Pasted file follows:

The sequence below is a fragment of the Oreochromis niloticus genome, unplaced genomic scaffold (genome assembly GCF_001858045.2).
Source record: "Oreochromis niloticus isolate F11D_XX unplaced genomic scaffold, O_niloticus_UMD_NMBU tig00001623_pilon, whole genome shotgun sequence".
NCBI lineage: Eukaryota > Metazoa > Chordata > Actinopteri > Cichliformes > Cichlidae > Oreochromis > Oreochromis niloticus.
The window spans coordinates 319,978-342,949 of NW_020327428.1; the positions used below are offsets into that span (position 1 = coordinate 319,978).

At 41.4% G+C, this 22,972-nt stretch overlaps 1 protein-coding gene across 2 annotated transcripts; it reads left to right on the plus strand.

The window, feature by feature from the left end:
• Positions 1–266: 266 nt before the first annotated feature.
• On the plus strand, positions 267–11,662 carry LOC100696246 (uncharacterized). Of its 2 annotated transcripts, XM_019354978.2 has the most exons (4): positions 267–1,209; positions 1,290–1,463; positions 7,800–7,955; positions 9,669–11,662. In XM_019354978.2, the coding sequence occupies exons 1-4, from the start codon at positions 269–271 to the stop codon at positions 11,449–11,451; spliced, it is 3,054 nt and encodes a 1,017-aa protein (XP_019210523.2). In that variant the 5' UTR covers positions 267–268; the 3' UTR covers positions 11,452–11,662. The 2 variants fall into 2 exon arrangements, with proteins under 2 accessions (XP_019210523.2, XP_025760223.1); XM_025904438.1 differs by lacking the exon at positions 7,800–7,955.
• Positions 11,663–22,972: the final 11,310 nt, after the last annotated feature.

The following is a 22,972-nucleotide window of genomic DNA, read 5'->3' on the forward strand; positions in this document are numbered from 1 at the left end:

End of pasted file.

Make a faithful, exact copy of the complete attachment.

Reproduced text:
The sequence below is a fragment of the Oreochromis niloticus genome, unplaced genomic scaffold (genome assembly GCF_001858045.2).
Source record: "Oreochromis niloticus isolate F11D_XX unplaced genomic scaffold, O_niloticus_UMD_NMBU tig00001623_pilon, whole genome shotgun sequence".
NCBI lineage: Eukaryota > Metazoa > Chordata > Actinopteri > Cichliformes > Cichlidae > Oreochromis > Oreochromis niloticus.
The window spans coordinates 319,978-342,949 of NW_020327428.1; the positions used below are offsets into that span (position 1 = coordinate 319,978).

At 41.4% G+C, this 22,972-nt stretch overlaps 1 protein-coding gene across 2 annotated transcripts; it reads left to right on the plus strand.

The window, feature by feature from the left end:
• Positions 1–266: 266 nt before the first annotated feature.
• On the plus strand, positions 267–11,662 carry LOC100696246 (uncharacterized). Of its 2 annotated transcripts, XM_019354978.2 has the most exons (4): positions 267–1,209; positions 1,290–1,463; positions 7,800–7,955; positions 9,669–11,662. In XM_019354978.2, the coding sequence occupies exons 1-4, from the start codon at positions 269–271 to the stop codon at positions 11,449–11,451; spliced, it is 3,054 nt and encodes a 1,017-aa protein (XP_019210523.2). In that variant the 5' UTR covers positions 267–268; the 3' UTR covers positions 11,452–11,662. The 2 variants fall into 2 exon arrangements, with proteins under 2 accessions (XP_019210523.2, XP_025760223.1); XM_025904438.1 differs by lacking the exon at positions 7,800–7,955.
• Positions 11,663–22,972: the final 11,310 nt, after the last annotated feature.

The following is a 22,972-nucleotide window of genomic DNA, read 5'->3' on the forward strand; positions in this document are numbered from 1 at the left end: